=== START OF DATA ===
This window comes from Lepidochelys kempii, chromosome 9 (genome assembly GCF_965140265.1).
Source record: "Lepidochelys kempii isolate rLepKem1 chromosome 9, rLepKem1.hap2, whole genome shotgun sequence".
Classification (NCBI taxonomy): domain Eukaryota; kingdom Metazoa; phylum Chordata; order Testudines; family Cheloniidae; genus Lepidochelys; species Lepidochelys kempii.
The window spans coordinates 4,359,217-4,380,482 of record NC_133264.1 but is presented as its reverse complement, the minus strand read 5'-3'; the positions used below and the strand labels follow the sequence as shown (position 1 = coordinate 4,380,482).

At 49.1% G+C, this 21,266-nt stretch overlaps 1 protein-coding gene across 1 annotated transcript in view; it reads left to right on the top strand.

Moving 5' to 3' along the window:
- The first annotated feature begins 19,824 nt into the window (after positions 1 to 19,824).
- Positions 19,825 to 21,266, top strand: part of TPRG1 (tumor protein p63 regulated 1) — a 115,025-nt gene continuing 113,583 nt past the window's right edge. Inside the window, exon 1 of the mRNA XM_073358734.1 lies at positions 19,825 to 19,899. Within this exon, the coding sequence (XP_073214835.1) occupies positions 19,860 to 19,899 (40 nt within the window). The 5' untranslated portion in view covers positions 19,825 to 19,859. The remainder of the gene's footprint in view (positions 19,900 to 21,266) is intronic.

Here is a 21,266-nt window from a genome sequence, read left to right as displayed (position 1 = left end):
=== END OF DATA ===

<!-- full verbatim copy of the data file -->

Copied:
This window comes from Lepidochelys kempii, chromosome 9 (genome assembly GCF_965140265.1).
Source record: "Lepidochelys kempii isolate rLepKem1 chromosome 9, rLepKem1.hap2, whole genome shotgun sequence".
Classification (NCBI taxonomy): domain Eukaryota; kingdom Metazoa; phylum Chordata; order Testudines; family Cheloniidae; genus Lepidochelys; species Lepidochelys kempii.
The window spans coordinates 4,359,217-4,380,482 of record NC_133264.1 but is presented as its reverse complement, the minus strand read 5'-3'; the positions used below and the strand labels follow the sequence as shown (position 1 = coordinate 4,380,482).

At 49.1% G+C, this 21,266-nt stretch overlaps 1 protein-coding gene across 1 annotated transcript in view; it reads left to right on the top strand.

Moving 5' to 3' along the window:
- The first annotated feature begins 19,824 nt into the window (after positions 1 to 19,824).
- Positions 19,825 to 21,266, top strand: part of TPRG1 (tumor protein p63 regulated 1) — a 115,025-nt gene continuing 113,583 nt past the window's right edge. Inside the window, exon 1 of the mRNA XM_073358734.1 lies at positions 19,825 to 19,899. Within this exon, the coding sequence (XP_073214835.1) occupies positions 19,860 to 19,899 (40 nt within the window). The 5' untranslated portion in view covers positions 19,825 to 19,859. The remainder of the gene's footprint in view (positions 19,900 to 21,266) is intronic.

Here is a 21,266-nt window from a genome sequence, read left to right as displayed (position 1 = left end):